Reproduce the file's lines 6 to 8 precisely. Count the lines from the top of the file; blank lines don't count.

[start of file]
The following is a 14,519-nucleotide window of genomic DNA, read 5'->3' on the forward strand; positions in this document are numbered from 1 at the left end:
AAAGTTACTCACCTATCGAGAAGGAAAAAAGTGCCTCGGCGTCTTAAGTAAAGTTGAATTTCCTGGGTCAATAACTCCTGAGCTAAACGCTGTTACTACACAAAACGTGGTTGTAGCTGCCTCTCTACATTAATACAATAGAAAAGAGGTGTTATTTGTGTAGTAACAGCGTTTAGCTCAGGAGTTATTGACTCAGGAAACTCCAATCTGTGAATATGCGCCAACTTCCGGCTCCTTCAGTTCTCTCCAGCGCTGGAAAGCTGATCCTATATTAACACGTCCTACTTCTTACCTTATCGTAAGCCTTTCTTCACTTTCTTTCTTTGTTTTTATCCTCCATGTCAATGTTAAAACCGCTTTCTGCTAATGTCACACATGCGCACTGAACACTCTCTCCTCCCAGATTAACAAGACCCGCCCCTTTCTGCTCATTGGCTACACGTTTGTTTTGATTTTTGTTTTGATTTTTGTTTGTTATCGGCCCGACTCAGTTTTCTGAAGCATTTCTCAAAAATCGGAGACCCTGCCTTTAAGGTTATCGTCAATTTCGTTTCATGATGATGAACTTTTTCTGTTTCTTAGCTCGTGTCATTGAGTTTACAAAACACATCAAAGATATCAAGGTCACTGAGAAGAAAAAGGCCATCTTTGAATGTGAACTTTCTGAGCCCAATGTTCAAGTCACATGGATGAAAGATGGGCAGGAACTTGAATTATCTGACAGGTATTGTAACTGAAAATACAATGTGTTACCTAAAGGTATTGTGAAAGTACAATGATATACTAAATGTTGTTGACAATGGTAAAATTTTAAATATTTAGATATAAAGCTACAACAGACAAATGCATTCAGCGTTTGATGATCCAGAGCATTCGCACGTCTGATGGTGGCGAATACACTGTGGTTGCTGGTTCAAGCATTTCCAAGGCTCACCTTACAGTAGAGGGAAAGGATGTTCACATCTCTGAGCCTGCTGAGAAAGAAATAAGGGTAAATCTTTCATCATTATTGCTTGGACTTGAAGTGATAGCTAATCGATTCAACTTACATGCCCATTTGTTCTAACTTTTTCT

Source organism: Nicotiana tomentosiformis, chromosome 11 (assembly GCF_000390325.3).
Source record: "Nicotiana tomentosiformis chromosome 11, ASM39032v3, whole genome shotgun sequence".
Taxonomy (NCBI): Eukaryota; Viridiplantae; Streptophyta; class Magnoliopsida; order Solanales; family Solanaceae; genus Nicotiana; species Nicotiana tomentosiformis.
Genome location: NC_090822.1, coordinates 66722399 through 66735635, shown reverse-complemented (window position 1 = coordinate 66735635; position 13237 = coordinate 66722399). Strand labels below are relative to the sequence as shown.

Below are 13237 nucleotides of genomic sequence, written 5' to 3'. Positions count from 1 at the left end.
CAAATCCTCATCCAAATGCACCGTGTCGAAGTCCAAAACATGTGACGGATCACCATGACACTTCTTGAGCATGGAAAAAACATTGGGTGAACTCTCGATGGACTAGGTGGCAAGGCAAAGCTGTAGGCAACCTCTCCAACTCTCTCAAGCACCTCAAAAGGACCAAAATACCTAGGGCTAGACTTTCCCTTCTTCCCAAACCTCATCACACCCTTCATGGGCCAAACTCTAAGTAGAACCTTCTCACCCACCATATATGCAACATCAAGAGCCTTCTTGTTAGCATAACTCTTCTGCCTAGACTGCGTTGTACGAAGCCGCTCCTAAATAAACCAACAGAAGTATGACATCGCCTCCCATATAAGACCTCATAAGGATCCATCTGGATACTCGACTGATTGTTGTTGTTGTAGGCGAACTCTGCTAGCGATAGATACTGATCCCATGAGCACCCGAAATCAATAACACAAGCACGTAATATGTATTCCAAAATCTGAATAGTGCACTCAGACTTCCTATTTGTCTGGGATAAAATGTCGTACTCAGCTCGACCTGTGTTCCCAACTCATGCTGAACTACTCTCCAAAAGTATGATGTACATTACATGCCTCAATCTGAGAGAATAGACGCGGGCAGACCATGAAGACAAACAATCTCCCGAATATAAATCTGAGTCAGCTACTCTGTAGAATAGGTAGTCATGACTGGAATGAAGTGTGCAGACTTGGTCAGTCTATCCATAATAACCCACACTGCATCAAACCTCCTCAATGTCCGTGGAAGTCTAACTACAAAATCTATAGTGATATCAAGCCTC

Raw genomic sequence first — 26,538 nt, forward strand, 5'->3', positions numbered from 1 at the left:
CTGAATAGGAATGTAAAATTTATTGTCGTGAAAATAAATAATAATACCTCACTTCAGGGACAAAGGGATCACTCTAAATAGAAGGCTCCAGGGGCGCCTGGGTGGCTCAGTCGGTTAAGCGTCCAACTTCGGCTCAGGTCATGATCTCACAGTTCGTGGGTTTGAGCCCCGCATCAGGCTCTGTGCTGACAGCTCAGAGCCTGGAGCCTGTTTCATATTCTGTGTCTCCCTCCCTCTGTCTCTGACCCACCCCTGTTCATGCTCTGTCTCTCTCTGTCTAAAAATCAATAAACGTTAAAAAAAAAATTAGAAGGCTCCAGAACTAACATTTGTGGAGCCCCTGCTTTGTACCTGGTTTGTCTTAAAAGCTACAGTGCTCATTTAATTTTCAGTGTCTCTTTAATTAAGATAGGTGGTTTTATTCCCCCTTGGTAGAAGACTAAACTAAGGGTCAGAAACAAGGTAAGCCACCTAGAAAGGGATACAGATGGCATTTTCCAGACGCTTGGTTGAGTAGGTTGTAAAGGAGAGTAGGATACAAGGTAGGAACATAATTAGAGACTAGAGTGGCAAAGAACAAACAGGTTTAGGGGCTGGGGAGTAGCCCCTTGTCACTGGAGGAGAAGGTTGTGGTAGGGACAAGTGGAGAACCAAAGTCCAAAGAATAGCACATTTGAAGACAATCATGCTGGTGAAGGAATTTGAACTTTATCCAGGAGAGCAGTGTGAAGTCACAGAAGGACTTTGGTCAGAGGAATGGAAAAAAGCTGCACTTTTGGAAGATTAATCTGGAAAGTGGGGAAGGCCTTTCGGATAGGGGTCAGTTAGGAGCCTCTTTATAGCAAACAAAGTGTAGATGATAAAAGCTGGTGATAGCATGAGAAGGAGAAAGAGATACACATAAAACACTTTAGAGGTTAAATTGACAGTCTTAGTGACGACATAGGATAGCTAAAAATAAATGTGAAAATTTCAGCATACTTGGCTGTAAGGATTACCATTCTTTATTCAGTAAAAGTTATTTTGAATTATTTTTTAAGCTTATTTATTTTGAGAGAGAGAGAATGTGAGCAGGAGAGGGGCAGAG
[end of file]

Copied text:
Genome location: NC_090822.1, coordinates 66722399 through 66735635, shown reverse-complemented (window position 1 = coordinate 66735635; position 13237 = coordinate 66722399). Strand labels below are relative to the sequence as shown.

Below are 13237 nucleotides of genomic sequence, written 5' to 3'. Positions count from 1 at the left end.
CAAATCCTCATCCAAATGCACCGTGTCGAAGTCCAAAACATGTGACGGATCACCATGACACTTCTTGAGCATGGAAAAAACATTGGGTGAACTCTCGATGGACTAGGTGGCAAGGCAAAGCTGTAGGCAACCTCTCCAACTCTCTCAAGCACCTCAAAAGGACCAAAATACCTAGGGCTAGACTTTCCCTTCTTCCCAAACCTCATCACACCCTTCATGGGCCAAACTCTAAGTAGAACCTTCTCACCCACCATATATGCAACATCAAGAGCCTTCTTGTTAGCATAACTCTTCTGCCTAGACTGCGTTGTACGAAGCCGCTCCTAAATAAACCAACAGAAGTATGACATCGCCTCCCATATAAGACCTCATAAGGATCCATCTGGATACTCGACTGATTGTTGTTGTTGTAGGCGAACTCTGCTAGCGATAGATACTGATCCCATGAGCACCCGAAATCAATAACACAAGCACGTAATATGTATTCCAAAATCTGAATAGTGCACTCAGACTTCCTATTTGTCTGGGATAAAATGTCGTACTCAGCTCGACCTGTGTTCCCAACTCATGCTGAACTACTCTCCAAAAGTATGATGTACATTACATGCCTCAATCTGAGAGAATAGACGCGGGCAGACCATGAAGACAAACAATCTCCCGAATATAAATCTGAGTCAGCTACTCTGTAGAATAGGTAGTCATGACTGGAATGAAGTGTGCAGACTTGGTCAGTCTATCCATAATAACCCACACTGCATCAAACCTCCTCAATGTCCGTGGAAGTCTAACTACAAAATCTATAGTGATATCAAGCCTC